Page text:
At this pivotal time in our nation’s history, with the public (especially the working and middle classes) struggling to regain their footing amidst high unemployment and stagnating wages, the time is right for a renewed push to raise the minimum wage. The bipartisan popularity of raising the minimum wage suggests that it is one of the relatively few proactive economic reforms that could gain traction in our current, polarized political environment. With the latest economic research showing the benefits of raising the minimum wage in the current economic climate, new action to raise the minimum wage—both legislatively at the federal and state levels, and through the ballot initiative process in the states with that mechanism—could play a key role in ushering in a broad economic recovery for America’s working families.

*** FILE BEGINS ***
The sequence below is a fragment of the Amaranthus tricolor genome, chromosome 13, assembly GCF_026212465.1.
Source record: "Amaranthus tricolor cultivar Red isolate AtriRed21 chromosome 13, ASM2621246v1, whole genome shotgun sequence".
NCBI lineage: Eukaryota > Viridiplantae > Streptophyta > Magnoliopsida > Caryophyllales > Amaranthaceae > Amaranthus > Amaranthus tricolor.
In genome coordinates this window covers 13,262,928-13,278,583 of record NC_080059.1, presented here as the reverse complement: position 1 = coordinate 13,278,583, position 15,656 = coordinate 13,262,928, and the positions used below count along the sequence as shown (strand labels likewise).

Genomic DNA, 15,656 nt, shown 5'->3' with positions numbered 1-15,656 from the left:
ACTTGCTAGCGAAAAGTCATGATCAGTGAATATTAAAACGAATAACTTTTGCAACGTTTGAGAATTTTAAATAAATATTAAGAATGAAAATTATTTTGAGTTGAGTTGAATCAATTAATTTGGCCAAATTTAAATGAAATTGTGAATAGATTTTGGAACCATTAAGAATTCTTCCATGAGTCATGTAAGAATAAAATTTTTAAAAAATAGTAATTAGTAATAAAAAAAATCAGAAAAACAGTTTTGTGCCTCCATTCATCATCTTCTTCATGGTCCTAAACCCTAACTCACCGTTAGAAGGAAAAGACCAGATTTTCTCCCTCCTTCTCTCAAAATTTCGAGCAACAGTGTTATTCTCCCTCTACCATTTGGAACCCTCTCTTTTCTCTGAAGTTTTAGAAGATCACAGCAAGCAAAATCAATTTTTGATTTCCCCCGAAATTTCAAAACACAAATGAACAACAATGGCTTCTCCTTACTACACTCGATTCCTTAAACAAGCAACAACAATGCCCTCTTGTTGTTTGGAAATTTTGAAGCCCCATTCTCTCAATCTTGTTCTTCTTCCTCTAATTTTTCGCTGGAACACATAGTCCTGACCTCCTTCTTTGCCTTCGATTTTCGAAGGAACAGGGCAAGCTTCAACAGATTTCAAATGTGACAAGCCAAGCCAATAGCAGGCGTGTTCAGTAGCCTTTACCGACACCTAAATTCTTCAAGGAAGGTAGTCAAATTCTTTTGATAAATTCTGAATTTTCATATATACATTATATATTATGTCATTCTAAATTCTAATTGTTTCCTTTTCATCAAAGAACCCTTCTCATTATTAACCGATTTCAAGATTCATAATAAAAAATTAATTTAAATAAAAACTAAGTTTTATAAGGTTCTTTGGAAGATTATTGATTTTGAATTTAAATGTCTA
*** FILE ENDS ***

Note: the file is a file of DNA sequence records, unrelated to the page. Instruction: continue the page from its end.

Economic Research Supports Raising the Minimum Wage
The minimum wage is exceptionally popular, even in (or, more accurately, especially in) these tough economic times, with proponents vastly outnumbering opponents in both overall reach and intensity. However, beyond the public’s widespread support for efforts to increase the minimum wage, it is important to note the strong endorsements that such measures typically enjoy from experts in the field of economics.